With any movie like this, some viewers like to call out “dumb decisions,” as they want to feel more intelligent than the movie. Whether or not that’s fair, Beast earns enough credit from me for feeling as though those aspects were considered throughout. Elba‘s Nate does increasingly ridiculous yet reasonable things, given the scenario, a lack of perfect hindsight, and his primary goal of protecting his daughters. The film is also varied enough to keep things interesting. Characters move through multiple locations without ever getting comfortable, and the movie can proceed in interesting ways.

That’s not to say this script is perfect or air-tight. Some forced bits here or there can sometimes be chalked up to one of the daughters behaving like a teenager, but other moments feel more like plot necessity. It ultimately matters little, as the wisest choice in the screenplay is making it all very economical. At 90 minutes, Beast gets in and out without wasting much time. We know who to root for, why things are happening a certain way, and what the goal of any given scene is. Best of all, it’s consistently fun.

Sure, there’s a white-knuckle level of tension, but that’s what the viewers should be hoping for. Beast gets to its point quickly and rarely lets up. Elba is as reliable as one would expect here, and his various confrontations with the lion deliver the goods. Great looking film as well, between the elaborate camera work and the reliance on a CG lion to convincingly rip people apart. While some summer films can come off as tame, here’s a beast of a feature ready to let a little carnage take over, and it does plenty to satisfy.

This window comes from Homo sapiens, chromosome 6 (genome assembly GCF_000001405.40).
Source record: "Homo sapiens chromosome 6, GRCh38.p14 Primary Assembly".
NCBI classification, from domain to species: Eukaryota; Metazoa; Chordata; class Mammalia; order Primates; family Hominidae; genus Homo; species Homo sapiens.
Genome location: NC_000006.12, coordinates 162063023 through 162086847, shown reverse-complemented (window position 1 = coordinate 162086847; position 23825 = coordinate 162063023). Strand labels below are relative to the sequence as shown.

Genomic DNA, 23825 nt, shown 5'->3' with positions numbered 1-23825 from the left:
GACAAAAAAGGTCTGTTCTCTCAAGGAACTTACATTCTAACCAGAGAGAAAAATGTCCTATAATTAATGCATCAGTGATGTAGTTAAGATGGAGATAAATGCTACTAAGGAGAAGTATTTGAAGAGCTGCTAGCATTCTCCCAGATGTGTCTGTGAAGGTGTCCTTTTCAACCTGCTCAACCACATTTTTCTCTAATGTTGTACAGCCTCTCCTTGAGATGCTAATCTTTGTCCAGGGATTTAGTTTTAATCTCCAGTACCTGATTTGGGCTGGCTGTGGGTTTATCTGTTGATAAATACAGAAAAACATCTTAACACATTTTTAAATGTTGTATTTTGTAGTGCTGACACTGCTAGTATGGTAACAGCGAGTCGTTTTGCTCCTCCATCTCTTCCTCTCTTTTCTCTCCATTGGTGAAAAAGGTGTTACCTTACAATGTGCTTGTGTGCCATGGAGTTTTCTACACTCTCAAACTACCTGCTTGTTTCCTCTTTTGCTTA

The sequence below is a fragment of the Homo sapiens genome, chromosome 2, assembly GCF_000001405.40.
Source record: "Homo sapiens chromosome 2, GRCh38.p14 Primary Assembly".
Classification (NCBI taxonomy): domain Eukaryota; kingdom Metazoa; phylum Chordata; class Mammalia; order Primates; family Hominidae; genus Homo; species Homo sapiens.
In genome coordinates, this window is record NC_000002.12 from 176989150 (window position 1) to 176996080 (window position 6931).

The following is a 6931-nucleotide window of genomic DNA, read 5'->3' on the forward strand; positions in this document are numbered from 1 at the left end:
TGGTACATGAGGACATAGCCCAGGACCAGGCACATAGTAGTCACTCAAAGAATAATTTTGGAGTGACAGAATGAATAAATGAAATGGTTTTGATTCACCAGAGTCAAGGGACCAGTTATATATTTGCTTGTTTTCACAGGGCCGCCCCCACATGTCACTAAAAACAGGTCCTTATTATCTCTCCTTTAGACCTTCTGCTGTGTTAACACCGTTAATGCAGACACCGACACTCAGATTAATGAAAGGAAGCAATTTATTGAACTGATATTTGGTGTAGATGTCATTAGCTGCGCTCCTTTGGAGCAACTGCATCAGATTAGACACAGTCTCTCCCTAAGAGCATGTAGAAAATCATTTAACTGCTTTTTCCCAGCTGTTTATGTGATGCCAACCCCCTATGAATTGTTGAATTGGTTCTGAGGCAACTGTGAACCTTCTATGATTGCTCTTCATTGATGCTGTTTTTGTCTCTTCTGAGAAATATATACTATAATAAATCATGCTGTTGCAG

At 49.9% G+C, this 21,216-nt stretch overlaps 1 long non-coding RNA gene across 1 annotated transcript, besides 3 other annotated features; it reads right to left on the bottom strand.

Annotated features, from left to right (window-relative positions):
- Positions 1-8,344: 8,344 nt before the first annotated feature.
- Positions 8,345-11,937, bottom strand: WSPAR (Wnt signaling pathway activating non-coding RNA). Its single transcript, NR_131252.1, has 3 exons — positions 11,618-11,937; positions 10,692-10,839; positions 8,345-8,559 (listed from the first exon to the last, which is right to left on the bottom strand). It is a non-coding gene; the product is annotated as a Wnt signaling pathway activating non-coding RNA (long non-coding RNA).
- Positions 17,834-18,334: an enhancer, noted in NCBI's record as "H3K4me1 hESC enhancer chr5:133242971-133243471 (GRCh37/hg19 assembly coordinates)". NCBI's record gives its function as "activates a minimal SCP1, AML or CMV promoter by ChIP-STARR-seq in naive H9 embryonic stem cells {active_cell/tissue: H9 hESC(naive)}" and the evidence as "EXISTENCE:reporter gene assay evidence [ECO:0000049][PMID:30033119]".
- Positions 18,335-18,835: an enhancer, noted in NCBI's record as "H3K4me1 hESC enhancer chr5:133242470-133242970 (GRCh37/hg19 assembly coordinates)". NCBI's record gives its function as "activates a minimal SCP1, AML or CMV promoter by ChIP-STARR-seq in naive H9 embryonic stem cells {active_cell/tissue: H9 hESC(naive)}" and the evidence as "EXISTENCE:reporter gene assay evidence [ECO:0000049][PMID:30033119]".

Beast opens in theaters on August 19, 2022.

Written by
Aaron Neuwirth is a movie fanatic and Rotten Tomatometer-approved film critic from Orange County, California. He’s a member of the African American Film Critics Association, the Hollywood Critics Association, the Online Film Critics Society, and the Black Film Critics Circle. As an outgoing person who is always thrilled to discuss movies, he’s also a podcaster who has put far too many hours into published audio content associated with film and television. His work has been published at Variety, We Live Entertainment, Why So Blu, The Young Folks, Firstshowing.net, Screen Rant, and Hi-Def Ninja.